(In which Young Geoffrey displays his petty side; if you have somehow romanticized me as some paragon of enlightened virtue, just move on to the next post on your list.)
By and large I've been pretty happy these past few months, notwithstanding my inability to meet women who are not either involved or loopy.
I have told myself - and others, sometimes to a certain amount of scepticism - that I am "over Laura" and moving on with my life. And mostly, I think it is true. But it is also true that I think of her more often than I would like. I don't want her back, but I am still angry about how she (mis)treated me.
I've fantasized - too much - about running into her, usually somewhere on Queen Street (because that is where I spend most of my time, no need for any Freudian - or any other kind - of analysis).
In the fantasy, she is with someone - a man - and approaches me to say hello, and to apologize.
"Who's that?" I say, and jerk my thumb towards her companion. "Your boyfriend of the week or just a john?"
"My boyfriend," she says, looking sad. "I'm not like that any more."
"That's good to hear. I wish I could believe it."
Uncomfortable, she nevertheless wants to talk. She notices that I've lost weight and tells me I look good.
"Thank you," I say. "And you still look like a lying, cheating, thieving sack of shit. Whether you live or die is a matter of supreme indifference to me."
And I stalk past her, without a backwards glance.
Well, tonight, I sort of had my chance.
I got in around 7:30 (I stopped in at Java Hut to work on a review of Richard Dawkins' The God Delusion - coming soon, folks!) and shortly after I had fired up the computer the telephone rang.
I trotted to my bedroom to answer it.
"Good evening sir," said a strangely familiar voice, "I am calling from the [Blah-blah-blah] Dance Studio. May I speak with Geoffrey Dow?"
"Who's calling?" I asked, in my normal, who-the-hell-is-this tone.
"Geoff, it's Laura."
"Yes, it's me. I'm working for this telemarketing company and -"
"I'm really not interested," I said, and started to reach for the ... that thing you press when you want to disconnect a call.
"- and I thought of calling you."
"Laura," I said, "you're a lying, cheating sack of shit, [yes, I forgot "thieving"] and I have nothing to say to you."
But my heart was suddenly beating like a rattle in the hand of a child suffering from ADD and I didn't hang up the phone.
"What do you want?"
"I was thinking of you and, I guess, I just wanted to say I'm sorry." She paused, and I couldn't think of anything to say. "How are you?"
"I'm good," I said. "I'm very good." And the habit of politeness led me on. "How are you?"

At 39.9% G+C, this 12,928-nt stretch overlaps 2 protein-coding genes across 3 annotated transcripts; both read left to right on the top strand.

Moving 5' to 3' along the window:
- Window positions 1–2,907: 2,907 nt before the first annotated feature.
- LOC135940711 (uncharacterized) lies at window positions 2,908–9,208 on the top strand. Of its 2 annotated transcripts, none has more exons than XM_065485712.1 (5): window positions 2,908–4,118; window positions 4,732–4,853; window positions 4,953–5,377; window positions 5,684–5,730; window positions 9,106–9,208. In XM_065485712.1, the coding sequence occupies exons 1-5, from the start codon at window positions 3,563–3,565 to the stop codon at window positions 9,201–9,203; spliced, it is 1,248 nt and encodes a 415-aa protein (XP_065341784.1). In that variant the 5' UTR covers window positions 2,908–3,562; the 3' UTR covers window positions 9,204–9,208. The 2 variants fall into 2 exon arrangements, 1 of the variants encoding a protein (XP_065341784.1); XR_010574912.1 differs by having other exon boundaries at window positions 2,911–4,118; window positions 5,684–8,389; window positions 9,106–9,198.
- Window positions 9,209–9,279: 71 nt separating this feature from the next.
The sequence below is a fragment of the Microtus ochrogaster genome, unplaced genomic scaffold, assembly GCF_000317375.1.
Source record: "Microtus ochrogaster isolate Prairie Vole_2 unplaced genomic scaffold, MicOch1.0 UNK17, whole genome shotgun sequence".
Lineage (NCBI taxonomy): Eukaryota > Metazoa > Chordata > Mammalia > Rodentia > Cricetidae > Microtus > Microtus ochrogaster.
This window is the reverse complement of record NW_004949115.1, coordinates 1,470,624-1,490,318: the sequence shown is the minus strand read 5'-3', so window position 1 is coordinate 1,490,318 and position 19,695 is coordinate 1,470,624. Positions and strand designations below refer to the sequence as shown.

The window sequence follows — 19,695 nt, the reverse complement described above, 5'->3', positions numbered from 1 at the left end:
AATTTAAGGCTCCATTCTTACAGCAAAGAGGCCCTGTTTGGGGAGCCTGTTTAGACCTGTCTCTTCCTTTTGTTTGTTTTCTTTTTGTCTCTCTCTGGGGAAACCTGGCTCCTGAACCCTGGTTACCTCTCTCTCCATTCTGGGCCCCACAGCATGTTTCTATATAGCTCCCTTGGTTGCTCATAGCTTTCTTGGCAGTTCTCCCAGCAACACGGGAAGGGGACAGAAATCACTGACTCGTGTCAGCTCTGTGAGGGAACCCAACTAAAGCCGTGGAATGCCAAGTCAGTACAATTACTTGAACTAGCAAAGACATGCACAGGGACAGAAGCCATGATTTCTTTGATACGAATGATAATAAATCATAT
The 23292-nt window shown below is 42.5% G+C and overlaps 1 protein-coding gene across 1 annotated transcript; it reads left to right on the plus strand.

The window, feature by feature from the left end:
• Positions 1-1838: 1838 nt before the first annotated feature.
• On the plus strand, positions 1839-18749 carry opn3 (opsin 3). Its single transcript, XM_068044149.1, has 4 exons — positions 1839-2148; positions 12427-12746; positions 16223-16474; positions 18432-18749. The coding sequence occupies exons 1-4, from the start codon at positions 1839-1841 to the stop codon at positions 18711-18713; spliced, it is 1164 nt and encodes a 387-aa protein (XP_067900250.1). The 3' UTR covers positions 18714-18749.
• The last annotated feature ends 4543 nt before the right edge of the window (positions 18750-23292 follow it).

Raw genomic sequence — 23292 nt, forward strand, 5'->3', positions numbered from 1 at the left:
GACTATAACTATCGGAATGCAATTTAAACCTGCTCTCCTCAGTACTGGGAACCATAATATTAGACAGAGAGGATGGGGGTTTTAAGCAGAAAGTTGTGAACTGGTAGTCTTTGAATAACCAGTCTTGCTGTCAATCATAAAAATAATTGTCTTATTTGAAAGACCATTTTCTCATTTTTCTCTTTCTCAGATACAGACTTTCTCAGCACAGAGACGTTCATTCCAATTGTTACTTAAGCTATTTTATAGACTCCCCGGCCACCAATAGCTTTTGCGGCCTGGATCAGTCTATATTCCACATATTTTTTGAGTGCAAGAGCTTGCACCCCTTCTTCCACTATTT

"I'm great," she said. "I'm not in the sex-trade anymore, and I'm in a relationship -"
"Laura, I'm not interested in your relationships, or anything else."
And then I paused. A small part of me, a part that isn't angry at her, but that remembers the woman I believed she was, was thrilled to hear her voice again.
And so I still didn't hang up.
"I'm not like that anymore," she said. "My lying and cheating almost got me into trouble with my partner -"
"I don't want to hear about it, Laura. You lied to my face for a year and I can never forgive you for what you did to me."
"For more than a year," she said. "But I'm really not like that anymore." Suddenly she sounded like I imagine someone who has really gone through a 12-step program sounds like, someone who is bravely facing up to the sins of her past and asking forgiveness from those she has wronged.
But my anger was taking control again. "Laura, it's almost good to hear your voice, and I hope it's true, but I can never forgive you for what you did to me. I wish you well, but I don't want to talk to you. After all that happened, I can never trust you. So don't call me again, and if you see me on the street, just keep walking. And fuck off."
And I placed the receiver in its cradle (somehow, I didn't slam it).
I was literally shaking when I came back to the computer. My bloodstream was flooded with adrenaline.
But, having typed this far (thank you, Gentle Readers, for giving me an outlet for the venting of my speen).
Truth is, I don't feel good for having said, "Fuck off," and I do feel good about it.
There is a part of me that recognizes, first, that Laura is a great deal younger than I am and, second, that people sometimes do change. But at the same time, I know that I - when I was 18 and 19 - would never have been able to say "I love you" to someone for "a lot more than a year" when I didn't mean it.
I am calm again, and I suspect if I could test it, my adrenaline levels would be back to normal. I think I am glad she called me, that she gave me the chance to say, "Fuck off" and then hang up the phone.
And I hope that, when I take my shower tomorrow morning, I won't waste my time imagining what I might have said anymore.
Maybe now, at last, I am not only over Laura, but rid of her, too.